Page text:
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Thursday, 25 January, 2001, 17:05 GMT
John Reid: A tough brief for a tough guy?
Dr John Reid
John Reid: taking up the reins at Stormont
By BBC NI political correspondent, Martina Purdy

As Northern Ireland's 13th secretary of state, John Reid will be hoping the number is not a bad omen.

Secretaries of state are notorious for slipping on the political banana skin shortly after taking up office.

The Northern Ireland portfolio is widely acknowledged as the toughest job in cabinet and there has been no good time to arrive in Belfast.

Most ministers have arrived in the midst of bloody conflict. Even those who have not, for instance, Mo Mowlam, have had to deal with the complexities of a still emerging peace process.

Political Rubik cube

John Reid is arriving in the midst of complicated negotiations aimed at ending the political deadlock.

The issues are well documented - policing, decommissioning, demilitarisation, and the Ulster Unionist ban on Sinn Fein ministers attending North-South Ministerial Council meetings.

The interlocking nature of these issues form a political Rubik cube which the best political minds have yet to solve.

In Dr Reid's favour, is that he is surrounded by British officials who have worked for years on the peace process with their Irish counterparts.

Plus there is the involvement of the prime minister himself which gives Dr Reid a certain breathing space while he studies his brief.

Mr Blair has even been described as his own secretary of state for Northern Ireland.

But any politician worth his or her salt will not want to sit on the sidelines too long. Soon John Reid will attempt to play his own part in the government's delicate balancing act.

The difficulties should not be underestimated.

Meeting nationalist demands on policing and the dismantling of army bases could unsettle David Trimble's Ulster Unionist Party to the point where it withdraws from government or demands suspension.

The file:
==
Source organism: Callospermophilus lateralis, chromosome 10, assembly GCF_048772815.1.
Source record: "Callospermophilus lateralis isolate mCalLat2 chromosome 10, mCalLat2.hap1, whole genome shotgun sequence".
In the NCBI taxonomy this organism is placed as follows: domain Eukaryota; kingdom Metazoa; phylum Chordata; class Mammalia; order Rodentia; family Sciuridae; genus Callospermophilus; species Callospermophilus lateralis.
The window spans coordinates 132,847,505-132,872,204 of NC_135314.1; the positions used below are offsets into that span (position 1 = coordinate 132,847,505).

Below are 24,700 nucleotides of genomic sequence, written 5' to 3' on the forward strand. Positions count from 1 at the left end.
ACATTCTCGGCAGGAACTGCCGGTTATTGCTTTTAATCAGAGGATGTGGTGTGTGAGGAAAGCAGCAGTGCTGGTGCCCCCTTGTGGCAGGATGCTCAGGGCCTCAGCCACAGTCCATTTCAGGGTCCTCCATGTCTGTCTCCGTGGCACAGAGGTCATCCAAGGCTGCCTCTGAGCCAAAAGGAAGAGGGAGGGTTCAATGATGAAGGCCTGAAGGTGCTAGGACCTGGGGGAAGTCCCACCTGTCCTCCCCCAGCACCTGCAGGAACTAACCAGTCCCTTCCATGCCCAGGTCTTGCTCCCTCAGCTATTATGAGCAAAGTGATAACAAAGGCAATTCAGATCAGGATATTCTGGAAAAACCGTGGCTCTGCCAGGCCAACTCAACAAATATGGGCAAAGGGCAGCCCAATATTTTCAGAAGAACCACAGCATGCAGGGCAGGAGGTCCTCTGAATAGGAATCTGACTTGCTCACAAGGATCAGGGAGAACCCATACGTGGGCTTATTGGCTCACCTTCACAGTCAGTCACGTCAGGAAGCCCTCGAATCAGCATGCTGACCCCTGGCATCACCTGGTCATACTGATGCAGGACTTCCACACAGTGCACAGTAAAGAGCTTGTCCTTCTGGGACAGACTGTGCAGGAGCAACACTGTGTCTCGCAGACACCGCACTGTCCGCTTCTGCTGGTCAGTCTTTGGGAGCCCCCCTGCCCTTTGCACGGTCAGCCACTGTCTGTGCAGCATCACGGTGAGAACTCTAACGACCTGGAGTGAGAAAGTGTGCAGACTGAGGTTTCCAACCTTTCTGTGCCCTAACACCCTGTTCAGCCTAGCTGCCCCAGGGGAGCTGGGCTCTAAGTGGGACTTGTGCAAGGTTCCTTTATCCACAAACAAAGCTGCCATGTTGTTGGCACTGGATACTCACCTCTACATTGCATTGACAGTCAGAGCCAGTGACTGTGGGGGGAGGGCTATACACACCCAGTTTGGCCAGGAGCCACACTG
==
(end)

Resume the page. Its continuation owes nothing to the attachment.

Time is short. Most of the players agree there is less than a month to find a resolution before unionist party politics and electoral considerations begin to burden the talks.

Kevin McNamara
Kevin McNamara: Former shadow minister

Those who know the 53-year-old Scot believe he has the qualities necessary to get the job done.

Kevin McNamara, the Labour MP and former shadow secretary for Northern Ireland, said he well understands political nuances.

He said: "He will neither seek to ingratiate himself with either side nor to demean either side."

Much attention has focussed on the fact Dr Reid is the first Catholic Northern Ireland Secretary and on his love of Celtic Football Club.

'Securocrat' suspicion unfair

If that is supposed to be a plus for nationalists, there is something for unionists too - his Presbyterian grandparents, and his former role as armed forces minister where he was seen as their strong supporter.

But nationalist suspicion that he may be a Catholic "securocrat" is an unfair allegation according to Mr McNamara.

One member of the Scottish parliament Mike Russell, who is no fan of Dr Reid's attacks on his party's nationalism, described him as a "bruiser" but said his colleague did have the intelligence to overcome potential problems in this regard.

While he seeks to earn the confidence of the parties inside the talks, his support for the Good Friday Agreement will win him no friends in the anti-agreement community.

How he deals with this alienated group will be another challenge for him.

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See also:

24 Jan 01 | Northern Ireland
Mixed NI views on Mandelson resignation
24 Jan 01 | Scotland
Dr John Reid: Profile
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